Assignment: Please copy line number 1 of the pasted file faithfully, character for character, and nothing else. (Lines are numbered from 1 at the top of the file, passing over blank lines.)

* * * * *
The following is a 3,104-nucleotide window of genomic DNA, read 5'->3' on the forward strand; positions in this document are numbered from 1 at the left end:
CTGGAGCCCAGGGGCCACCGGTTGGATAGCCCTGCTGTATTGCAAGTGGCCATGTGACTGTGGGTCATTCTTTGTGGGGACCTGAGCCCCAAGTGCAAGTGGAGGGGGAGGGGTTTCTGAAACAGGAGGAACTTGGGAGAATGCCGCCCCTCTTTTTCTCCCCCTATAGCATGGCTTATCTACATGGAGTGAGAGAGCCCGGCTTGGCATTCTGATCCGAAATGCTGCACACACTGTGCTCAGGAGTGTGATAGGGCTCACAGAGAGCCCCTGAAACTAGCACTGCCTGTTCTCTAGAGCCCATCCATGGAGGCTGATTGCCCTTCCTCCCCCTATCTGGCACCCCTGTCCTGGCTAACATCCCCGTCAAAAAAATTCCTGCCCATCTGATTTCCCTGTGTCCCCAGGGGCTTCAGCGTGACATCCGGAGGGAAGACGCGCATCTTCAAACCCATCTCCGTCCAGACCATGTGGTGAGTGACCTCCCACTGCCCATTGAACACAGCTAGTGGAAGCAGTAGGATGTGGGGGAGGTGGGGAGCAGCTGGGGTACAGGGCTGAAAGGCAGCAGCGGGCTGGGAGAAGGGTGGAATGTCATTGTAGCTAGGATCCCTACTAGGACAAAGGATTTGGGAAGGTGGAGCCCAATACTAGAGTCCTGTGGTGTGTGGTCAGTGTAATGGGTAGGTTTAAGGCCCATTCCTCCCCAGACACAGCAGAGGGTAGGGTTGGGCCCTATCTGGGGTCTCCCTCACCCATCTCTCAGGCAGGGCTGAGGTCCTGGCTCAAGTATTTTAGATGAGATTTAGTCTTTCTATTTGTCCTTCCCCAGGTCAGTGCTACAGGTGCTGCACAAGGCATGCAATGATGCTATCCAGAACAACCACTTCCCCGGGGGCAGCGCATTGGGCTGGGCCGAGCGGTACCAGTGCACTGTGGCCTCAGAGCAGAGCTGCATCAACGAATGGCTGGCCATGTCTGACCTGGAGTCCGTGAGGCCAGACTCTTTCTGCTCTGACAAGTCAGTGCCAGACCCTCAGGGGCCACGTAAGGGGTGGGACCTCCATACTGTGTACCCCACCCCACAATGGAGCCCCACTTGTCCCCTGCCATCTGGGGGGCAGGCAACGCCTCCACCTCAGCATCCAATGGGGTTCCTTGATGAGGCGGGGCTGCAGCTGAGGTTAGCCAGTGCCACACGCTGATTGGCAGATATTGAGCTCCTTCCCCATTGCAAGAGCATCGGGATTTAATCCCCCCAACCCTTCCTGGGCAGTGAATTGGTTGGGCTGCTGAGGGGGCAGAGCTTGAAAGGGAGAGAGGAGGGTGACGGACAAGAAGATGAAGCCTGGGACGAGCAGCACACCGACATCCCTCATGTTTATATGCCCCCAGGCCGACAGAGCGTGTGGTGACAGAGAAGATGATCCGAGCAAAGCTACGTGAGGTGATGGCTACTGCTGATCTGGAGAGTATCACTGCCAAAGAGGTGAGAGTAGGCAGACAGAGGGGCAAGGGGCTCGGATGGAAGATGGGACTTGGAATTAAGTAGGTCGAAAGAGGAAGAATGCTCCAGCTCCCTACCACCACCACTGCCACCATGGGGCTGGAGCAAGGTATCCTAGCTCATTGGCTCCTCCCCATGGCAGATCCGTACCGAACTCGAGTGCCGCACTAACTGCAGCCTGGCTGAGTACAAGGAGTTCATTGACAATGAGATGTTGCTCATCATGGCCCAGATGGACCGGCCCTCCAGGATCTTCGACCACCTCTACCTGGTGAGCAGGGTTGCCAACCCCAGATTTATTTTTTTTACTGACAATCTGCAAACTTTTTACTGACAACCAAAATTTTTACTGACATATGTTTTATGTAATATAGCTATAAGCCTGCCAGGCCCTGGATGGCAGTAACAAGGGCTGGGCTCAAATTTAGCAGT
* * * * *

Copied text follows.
The following is a 3,104-nucleotide window of genomic DNA, read 5'->3' on the forward strand; positions in this document are numbered from 1 at the left end: